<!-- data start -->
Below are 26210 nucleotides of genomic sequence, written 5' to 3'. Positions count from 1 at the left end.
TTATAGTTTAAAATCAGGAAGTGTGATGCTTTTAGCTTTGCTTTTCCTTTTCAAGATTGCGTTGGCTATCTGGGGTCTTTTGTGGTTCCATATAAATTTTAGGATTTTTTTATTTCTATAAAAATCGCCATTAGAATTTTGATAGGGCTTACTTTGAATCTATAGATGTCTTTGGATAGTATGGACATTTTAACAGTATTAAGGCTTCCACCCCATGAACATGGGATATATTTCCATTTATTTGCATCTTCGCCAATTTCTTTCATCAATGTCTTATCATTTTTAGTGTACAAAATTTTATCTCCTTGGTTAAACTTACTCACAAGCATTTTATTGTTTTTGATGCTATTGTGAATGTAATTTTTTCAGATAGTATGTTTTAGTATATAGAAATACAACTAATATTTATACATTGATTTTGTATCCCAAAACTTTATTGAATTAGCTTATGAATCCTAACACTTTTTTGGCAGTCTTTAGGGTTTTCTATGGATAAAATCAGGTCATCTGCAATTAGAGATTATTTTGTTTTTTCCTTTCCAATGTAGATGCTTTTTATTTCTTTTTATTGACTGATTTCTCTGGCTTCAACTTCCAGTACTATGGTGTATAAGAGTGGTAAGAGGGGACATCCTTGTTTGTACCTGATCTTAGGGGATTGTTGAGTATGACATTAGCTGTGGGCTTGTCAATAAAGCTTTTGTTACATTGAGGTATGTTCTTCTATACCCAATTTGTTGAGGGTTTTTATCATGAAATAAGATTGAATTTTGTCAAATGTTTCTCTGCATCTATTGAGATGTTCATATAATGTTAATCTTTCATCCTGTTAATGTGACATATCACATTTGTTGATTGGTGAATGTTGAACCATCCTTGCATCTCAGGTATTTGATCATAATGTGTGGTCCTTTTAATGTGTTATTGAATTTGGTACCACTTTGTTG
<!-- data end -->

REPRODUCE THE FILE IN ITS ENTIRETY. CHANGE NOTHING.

Below are 26210 nucleotides of genomic sequence, written 5' to 3'. Positions count from 1 at the left end.
TTATAGTTTAAAATCAGGAAGTGTGATGCTTTTAGCTTTGCTTTTCCTTTTCAAGATTGCGTTGGCTATCTGGGGTCTTTTGTGGTTCCATATAAATTTTAGGATTTTTTTATTTCTATAAAAATCGCCATTAGAATTTTGATAGGGCTTACTTTGAATCTATAGATGTCTTTGGATAGTATGGACATTTTAACAGTATTAAGGCTTCCACCCCATGAACATGGGATATATTTCCATTTATTTGCATCTTCGCCAATTTCTTTCATCAATGTCTTATCATTTTTAGTGTACAAAATTTTATCTCCTTGGTTAAACTTACTCACAAGCATTTTATTGTTTTTGATGCTATTGTGAATGTAATTTTTTCAGATAGTATGTTTTAGTATATAGAAATACAACTAATATTTATACATTGATTTTGTATCCCAAAACTTTATTGAATTAGCTTATGAATCCTAACACTTTTTTGGCAGTCTTTAGGGTTTTCTATGGATAAAATCAGGTCATCTGCAATTAGAGATTATTTTGTTTTTTCCTTTCCAATGTAGATGCTTTTTATTTCTTTTTATTGACTGATTTCTCTGGCTTCAACTTCCAGTACTATGGTGTATAAGAGTGGTAAGAGGGGACATCCTTGTTTGTACCTGATCTTAGGGGATTGTTGAGTATGACATTAGCTGTGGGCTTGTCAATAAAGCTTTTGTTACATTGAGGTATGTTCTTCTATACCCAATTTGTTGAGGGTTTTTATCATGAAATAAGATTGAATTTTGTCAAATGTTTCTCTGCATCTATTGAGATGTTCATATAATGTTAATCTTTCATCCTGTTAATGTGACATATCACATTTGTTGATTGGTGAATGTTGAACCATCCTTGCATCTCAGGTATTTGATCATAATGTGTGGTCCTTTTAATGTGTTATTGAATTTGGTACCACTTTGTTG